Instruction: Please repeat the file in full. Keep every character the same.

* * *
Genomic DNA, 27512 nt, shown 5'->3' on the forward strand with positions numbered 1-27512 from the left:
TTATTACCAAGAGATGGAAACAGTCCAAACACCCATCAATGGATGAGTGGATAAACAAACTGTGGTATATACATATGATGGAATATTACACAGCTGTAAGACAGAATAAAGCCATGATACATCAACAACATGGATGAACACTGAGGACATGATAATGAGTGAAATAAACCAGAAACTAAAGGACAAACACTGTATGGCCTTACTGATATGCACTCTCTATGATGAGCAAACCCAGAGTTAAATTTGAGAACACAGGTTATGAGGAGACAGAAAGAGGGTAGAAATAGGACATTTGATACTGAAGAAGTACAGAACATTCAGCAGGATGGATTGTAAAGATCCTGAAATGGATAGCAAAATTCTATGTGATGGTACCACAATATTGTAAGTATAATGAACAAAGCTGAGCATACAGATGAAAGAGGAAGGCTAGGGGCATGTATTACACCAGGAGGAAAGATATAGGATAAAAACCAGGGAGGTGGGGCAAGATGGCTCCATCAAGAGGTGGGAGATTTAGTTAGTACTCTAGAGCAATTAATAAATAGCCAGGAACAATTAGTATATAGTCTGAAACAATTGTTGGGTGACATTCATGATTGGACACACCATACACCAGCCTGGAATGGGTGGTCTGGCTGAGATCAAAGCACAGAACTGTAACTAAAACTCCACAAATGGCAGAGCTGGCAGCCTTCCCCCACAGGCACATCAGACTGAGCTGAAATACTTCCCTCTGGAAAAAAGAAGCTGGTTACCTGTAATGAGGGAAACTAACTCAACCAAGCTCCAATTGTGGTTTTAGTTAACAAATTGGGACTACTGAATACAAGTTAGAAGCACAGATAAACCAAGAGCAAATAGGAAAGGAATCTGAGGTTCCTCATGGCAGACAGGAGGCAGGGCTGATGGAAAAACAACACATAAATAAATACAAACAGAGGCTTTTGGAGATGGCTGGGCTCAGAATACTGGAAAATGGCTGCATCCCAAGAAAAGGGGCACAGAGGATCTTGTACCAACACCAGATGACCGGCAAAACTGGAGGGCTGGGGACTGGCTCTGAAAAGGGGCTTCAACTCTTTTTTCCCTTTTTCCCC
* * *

Genomic DNA, 27512 nt, shown 5'->3' on the forward strand with positions numbered 1-27512 from the left:
TTATTACCAAGAGATGGAAACAGTCCAAACACCCATCAATGGATGAGTGGATAAACAAACTGTGGTATATACATATGATGGAATATTACACAGCTGTAAGACAGAATAAAGCCATGATACATCAACAACATGGATGAACACTGAGGACATGATAATGAGTGAAATAAACCAGAAACTAAAGGACAAACACTGTATGGCCTTACTGATATGCACTCTCTATGATGAGCAAACCCAGAGTTAAATTTGAGAACACAGGTTATGAGGAGACAGAAAGAGGGTAGAAATAGGACATTTGATACTGAAGAAGTACAGAACATTCAGCAGGATGGATTGTAAAGATCCTGAAATGGATAGCAAAATTCTATGTGATGGTACCACAATATTGTAAGTATAATGAACAAAGCTGAGCATACAGATGAAAGAGGAAGGCTAGGGGCATGTATTACACCAGGAGGAAAGATATAGGATAAAAACCAGGGAGGTGGGGCAAGATGGCTCCATCAAGAGGTGGGAGATTTAGTTAGTACTCTAGAGCAATTAATAAATAGCCAGGAACAATTAGTATATAGTCTGAAACAATTGTTGGGTGACATTCATGATTGGACACACCATACACCAGCCTGGAATGGGTGGTCTGGCTGAGATCAAAGCACAGAACTGTAACTAAAACTCCACAAATGGCAGAGCTGGCAGCCTTCCCCCACAGGCACATCAGACTGAGCTGAAATACTTCCCTCTGGAAAAAAGAAGCTGGTTACCTGTAATGAGGGAAACTAACTCAACCAAGCTCCAATTGTGGTTTTAGTTAACAAATTGGGACTACTGAATACAAGTTAGAAGCACAGATAAACCAAGAGCAAATAGGAAAGGAATCTGAGGTTCCTCATGGCAGACAGGAGGCAGGGCTGATGGAAAAACAACACATAAATAAATACAAACAGAGGCTTTTGGAGATGGCTGGGCTCAGAATACTGGAAAATGGCTGCATCCCAAGAAAAGGGGCACAGAGGATCTTGTACCAACACCAGATGACCGGCAAAACTGGAGGGCTGGGGACTGGCTCTGAAAAGGGGCTTCAACTCTTTTTTCCCTTTTTCCCC